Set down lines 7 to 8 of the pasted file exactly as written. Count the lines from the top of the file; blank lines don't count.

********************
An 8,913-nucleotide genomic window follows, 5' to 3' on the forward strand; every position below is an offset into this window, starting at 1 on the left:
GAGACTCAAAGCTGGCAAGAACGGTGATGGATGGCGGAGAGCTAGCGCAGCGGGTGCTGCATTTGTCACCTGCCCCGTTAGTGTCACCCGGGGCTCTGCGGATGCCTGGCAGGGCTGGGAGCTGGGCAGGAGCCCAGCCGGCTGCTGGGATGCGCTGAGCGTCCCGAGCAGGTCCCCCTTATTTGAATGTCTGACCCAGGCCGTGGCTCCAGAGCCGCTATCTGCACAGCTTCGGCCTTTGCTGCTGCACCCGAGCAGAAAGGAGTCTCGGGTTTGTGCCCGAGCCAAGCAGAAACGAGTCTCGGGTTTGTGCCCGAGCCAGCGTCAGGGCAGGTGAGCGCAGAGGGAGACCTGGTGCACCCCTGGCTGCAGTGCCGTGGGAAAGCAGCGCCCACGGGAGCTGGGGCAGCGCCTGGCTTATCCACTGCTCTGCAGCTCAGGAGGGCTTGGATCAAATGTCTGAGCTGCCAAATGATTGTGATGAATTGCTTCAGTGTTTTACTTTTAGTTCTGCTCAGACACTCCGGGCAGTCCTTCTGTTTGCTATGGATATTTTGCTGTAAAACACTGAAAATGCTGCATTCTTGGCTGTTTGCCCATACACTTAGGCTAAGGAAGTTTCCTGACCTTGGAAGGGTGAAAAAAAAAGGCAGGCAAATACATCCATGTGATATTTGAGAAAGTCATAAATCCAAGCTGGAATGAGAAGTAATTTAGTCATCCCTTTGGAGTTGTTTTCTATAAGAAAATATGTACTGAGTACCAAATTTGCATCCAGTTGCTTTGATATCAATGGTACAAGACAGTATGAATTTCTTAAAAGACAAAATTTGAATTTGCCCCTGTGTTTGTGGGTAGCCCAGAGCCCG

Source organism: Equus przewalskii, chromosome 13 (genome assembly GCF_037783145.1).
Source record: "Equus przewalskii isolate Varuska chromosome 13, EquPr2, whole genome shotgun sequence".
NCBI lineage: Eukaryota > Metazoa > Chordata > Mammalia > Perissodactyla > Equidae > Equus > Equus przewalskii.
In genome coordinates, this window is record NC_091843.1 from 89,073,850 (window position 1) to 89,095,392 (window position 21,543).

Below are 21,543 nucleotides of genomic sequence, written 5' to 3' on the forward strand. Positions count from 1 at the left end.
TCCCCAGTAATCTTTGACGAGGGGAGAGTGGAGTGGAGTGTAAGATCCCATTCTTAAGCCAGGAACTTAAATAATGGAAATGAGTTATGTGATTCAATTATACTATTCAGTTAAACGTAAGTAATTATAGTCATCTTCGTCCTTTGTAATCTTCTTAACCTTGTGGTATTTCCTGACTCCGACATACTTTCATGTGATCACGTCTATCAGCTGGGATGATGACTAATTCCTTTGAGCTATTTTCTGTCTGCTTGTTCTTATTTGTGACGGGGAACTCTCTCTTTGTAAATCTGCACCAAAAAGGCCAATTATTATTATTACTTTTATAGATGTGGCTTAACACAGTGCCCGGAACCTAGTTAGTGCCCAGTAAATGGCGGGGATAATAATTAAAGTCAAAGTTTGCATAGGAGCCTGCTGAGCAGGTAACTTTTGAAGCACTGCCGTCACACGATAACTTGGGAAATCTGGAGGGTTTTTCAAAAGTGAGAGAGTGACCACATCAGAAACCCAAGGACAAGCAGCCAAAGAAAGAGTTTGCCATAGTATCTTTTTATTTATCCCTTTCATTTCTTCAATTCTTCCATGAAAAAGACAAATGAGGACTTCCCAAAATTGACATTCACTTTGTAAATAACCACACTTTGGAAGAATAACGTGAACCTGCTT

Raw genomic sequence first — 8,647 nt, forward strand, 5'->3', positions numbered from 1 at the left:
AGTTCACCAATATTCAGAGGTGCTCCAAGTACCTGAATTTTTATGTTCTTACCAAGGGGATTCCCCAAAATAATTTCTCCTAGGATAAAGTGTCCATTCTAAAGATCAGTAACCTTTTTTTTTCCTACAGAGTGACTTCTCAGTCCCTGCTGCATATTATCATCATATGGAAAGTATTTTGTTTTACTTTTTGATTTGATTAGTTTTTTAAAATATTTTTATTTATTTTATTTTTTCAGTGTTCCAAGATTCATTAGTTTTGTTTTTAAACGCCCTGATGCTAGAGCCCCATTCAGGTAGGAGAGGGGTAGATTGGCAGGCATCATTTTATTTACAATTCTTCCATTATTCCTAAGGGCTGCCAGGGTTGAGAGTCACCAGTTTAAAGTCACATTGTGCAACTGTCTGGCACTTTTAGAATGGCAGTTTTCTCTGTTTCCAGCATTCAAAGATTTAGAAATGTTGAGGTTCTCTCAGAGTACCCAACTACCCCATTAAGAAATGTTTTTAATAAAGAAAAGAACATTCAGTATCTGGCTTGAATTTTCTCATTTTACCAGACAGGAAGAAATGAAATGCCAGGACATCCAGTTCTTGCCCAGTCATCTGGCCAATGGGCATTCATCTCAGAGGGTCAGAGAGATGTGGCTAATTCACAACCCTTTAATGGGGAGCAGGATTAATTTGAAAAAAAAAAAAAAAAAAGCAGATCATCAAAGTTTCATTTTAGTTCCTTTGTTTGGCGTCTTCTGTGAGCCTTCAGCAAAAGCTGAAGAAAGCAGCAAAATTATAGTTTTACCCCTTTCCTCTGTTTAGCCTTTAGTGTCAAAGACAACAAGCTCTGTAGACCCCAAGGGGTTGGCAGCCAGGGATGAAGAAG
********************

Below are 21,543 nucleotides of genomic sequence, written 5' to 3' on the forward strand. Positions count from 1 at the left end.
TCCCCAGTAATCTTTGACGAGGGGAGAGTGGAGTGGAGTGTAAGATCCCATTCTTAAGCCAGGAACTTAAATAATGGAAATGAGTTATGTGATTCAATTATACTATTCAGTTAAACGTAAGTAATTATAGTCATCTTCGTCCTTTGTAATCTTCTTAACCTTGTGGTATTTCCTGACTCCGACATACTTTCATGTGATCACGTCTATCAGCTGGGATGATGACTAATTCCTTTGAGCTATTTTCTGTCTGCTTGTTCTTATTTGTGACGGGGAACTCTCTCTTTGTAAATCTGCACCAAAAAGGCCAATTATTATTATTACTTTTATAGATGTGGCTTAACACAGTGCCCGGAACCTAGTTAGTGCCCAGTAAATGGCGGGGATAATAATTAAAGTCAAAGTTTGCATAGGAGCCTGCTGAGCAGGTAACTTTTGAAGCACTGCCGTCACACGATAACTTGGGAAATCTGGAGGGTTTTTCAAAAGTGAGAGAGTGACCACATCAGAAACCCAAGGACAAGCAGCCAAAGAAAGAGTTTGCCATAGTATCTTTTTATTTATCCCTTTCATTTCTTCAATTCTTCCATGAAAAAGACAAATGAGGACTTCCCAAAATTGACATTCACTTTGTAAATAACCACACTTTGGAAGAATAACGTGAACCTGCTT